Single-nucleotide polymorphisms (SNPs) in the 3′ region of myosin IXB (MYO9B) gene have recently been reported to associate with different inflammatory or autoimmune diseases. We monitored for the association of MYO9B variants to multiple sclerosis (MS) in four Northern European populations. First, 18 SNPs including 6 SNPs with previous evidence for association to immune disorders, were tested in 730 Finnish MS families, but no linkage or family-based association was observed. To ensure the power to detect variants with a modest effect size, we further analyzed 10 variants in 899 Finnish cases and 1325 controls, and in a total of 1521 cases and 1476 controls from Denmark, Norway and Sweden, but found no association. Our results thereby do not support a major function of the tested MYO9B variants in MS.
Multiple sclerosis (MS) is a chronic inflammatory disease of the central nervous system, which leads to demyelination and neurodegeneration. Although the exact etiology of MS is unknown, it is considered a putative autoimmune disease (AID) caused by a combination of multiple genetic and environmental factors.1 Like many AIDs, MS has consistently shown strong linkage and association to the human leukocyte antigen (HLA) locus.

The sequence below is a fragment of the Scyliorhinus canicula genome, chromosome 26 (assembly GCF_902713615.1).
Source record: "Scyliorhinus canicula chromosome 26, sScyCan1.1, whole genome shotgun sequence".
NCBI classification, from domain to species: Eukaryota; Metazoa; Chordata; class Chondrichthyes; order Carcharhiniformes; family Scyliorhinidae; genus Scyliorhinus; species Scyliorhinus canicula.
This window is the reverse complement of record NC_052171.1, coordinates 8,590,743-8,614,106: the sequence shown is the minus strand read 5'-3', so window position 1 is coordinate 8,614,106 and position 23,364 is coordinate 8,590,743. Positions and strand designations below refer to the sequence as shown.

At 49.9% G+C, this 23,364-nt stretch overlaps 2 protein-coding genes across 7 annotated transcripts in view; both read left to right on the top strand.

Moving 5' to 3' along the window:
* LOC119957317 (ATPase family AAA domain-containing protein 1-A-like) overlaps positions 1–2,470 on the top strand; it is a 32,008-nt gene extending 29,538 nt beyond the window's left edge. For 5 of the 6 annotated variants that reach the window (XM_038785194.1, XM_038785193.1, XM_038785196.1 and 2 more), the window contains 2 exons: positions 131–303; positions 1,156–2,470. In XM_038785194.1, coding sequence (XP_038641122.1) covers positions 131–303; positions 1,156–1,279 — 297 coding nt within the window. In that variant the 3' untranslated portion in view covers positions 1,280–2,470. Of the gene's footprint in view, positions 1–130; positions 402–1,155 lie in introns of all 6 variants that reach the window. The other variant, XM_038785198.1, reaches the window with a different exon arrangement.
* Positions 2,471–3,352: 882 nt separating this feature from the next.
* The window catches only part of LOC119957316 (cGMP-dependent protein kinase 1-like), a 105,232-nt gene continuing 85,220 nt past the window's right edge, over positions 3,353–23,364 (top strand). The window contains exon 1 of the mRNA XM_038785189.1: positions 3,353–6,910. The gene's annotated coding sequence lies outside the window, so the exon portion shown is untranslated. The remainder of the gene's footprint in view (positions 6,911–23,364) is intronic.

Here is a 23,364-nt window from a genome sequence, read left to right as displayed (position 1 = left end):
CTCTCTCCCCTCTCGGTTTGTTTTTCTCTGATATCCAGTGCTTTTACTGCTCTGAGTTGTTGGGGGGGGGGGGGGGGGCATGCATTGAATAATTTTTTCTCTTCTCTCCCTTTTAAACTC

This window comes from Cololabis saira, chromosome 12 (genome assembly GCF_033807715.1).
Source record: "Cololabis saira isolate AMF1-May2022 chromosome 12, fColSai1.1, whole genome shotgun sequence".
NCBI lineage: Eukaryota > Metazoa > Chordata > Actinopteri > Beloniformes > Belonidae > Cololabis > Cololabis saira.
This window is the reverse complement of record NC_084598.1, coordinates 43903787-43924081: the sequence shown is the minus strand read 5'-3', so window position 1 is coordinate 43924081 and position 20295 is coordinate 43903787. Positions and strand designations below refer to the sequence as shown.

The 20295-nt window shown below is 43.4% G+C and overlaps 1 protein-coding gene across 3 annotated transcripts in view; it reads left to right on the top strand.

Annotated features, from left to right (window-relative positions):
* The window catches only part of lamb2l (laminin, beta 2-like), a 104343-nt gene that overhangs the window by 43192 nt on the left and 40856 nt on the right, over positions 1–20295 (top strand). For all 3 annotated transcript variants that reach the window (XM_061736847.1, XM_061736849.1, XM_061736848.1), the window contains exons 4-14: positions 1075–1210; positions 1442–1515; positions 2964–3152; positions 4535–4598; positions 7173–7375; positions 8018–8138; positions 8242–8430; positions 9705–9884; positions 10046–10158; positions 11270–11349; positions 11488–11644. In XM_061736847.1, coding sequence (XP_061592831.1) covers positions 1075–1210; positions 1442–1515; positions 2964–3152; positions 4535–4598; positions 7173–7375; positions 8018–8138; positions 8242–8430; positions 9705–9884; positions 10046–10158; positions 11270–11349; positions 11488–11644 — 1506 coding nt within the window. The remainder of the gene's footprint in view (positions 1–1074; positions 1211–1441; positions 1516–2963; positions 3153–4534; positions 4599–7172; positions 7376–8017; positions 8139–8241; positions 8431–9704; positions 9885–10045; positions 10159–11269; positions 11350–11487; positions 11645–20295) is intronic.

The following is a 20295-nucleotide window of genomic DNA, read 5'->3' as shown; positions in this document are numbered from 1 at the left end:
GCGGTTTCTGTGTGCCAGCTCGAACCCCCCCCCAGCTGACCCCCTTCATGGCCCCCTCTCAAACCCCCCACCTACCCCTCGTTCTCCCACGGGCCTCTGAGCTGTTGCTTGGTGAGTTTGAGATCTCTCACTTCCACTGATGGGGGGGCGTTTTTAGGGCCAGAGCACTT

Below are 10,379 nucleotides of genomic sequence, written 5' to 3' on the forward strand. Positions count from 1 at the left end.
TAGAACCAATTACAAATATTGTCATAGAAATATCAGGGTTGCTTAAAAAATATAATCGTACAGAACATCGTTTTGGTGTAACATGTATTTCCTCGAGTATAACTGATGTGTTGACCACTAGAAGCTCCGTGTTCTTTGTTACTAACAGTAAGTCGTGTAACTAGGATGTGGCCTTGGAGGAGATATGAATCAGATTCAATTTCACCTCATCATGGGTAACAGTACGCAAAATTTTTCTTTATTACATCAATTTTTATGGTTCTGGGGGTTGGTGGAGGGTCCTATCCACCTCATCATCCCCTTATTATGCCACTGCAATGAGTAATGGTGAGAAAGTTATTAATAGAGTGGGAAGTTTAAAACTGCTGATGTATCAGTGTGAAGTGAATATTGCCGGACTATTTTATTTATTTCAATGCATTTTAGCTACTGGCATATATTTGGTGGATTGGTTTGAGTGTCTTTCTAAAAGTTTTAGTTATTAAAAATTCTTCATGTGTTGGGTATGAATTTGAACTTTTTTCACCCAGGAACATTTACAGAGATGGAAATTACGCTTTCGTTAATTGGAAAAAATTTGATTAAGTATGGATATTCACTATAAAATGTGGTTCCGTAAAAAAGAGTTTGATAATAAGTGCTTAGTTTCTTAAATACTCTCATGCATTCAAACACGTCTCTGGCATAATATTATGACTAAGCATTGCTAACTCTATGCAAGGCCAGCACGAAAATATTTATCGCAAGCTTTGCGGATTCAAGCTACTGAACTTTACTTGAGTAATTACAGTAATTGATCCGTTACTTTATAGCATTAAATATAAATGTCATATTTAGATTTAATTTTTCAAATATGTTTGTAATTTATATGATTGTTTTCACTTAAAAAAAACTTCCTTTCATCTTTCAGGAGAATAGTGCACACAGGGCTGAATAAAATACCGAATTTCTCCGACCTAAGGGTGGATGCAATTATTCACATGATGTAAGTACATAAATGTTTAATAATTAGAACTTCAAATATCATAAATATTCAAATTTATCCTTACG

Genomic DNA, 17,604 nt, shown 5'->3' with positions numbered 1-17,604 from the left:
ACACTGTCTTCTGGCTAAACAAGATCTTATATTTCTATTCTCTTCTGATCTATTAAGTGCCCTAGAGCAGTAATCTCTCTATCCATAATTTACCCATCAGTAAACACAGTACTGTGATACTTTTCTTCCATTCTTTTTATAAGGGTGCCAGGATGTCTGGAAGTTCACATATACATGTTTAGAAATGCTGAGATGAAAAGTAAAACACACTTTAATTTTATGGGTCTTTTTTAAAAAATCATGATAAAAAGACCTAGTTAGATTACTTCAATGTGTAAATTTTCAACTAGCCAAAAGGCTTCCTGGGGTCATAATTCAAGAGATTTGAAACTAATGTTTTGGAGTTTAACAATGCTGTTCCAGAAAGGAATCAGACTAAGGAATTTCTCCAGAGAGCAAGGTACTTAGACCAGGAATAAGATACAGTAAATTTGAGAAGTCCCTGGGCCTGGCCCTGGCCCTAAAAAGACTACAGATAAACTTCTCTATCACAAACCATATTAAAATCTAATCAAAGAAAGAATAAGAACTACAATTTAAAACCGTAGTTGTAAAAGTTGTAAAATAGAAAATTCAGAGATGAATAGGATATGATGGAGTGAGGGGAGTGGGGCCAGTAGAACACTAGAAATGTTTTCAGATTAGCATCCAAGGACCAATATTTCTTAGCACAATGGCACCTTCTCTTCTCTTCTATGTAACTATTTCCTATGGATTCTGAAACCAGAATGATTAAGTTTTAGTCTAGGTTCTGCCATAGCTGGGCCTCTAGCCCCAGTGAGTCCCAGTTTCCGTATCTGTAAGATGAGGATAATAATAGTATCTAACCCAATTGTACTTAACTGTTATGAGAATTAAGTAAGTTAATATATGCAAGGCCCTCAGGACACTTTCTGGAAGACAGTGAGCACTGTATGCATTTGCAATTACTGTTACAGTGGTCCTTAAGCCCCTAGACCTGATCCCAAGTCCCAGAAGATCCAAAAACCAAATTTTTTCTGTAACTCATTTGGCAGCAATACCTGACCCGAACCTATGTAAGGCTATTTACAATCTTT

In addition to the HLA, also other loci such as PTPN22 and CTLA4, have shown linkage or association with more than one AID, indicating that AIDs may share some common genetic background.2 More recently, allelic variants in the gene encoding for myosin IXB (MYO9B) have been reported to associate to different AIDs or inflammatory disorders (ulcerative colitis, rheumatoid arthritis, systemic lupus erythematosus and type 1 diabetes) following the initial report by Monsuur et al3 in which association to celiac disease (CD) was found with six MYO9B 3′ region single-nucleotide polymorphisms (SNPs) in the Dutch population.3, 4, 5, 6, 7, 8 To further investigate the relevance of MYO9B in different immune disorders, we have tested the association of its genetic variants to MS in four Northern European populations.
Materials and methods
Subjects and genotyping
The Finnish MS family sample consisted of 730 families (340 full trios). Nineteen families were informative for linkage containing 2–4 affected individuals and available healthy family members. In the other families, one affected and at least one healthy parent or sibling were genotyped. The family cases were also included in a case–control analysis with 169 additional Finnish MS patients, 1325 unrelated Finnish population controls and 1521 MS cases and 1476 population controls from Denmark, Norway and Sweden. All cases had been diagnosed according to Poser's criteria and informed consent was obtained from all subjects. The study was approved by the ethics committees of all institutions involved.
Eighteen tagging SNPs selected to represent all major haploblocks in MYO9B were genotyped in 730 Finnish MS families in two multiplexes (Figure 1). All genotyping was conducted with Sequenom iPLEX platform (Sequenom Inc., San Diego, CA, USA, detailed protocols and primer sequences available on request). One of the multiplex assays (10 SNPs) was then genotyped in cases and controls. These 18 and 10 SNPs, respectively, capture 56 and 48% of the variation in MYO9B in HapMap CEPH samples with pairwise r2=0.7 (phase II data).9 Overall genotyping success rate per SNP was 97–100% in all populations.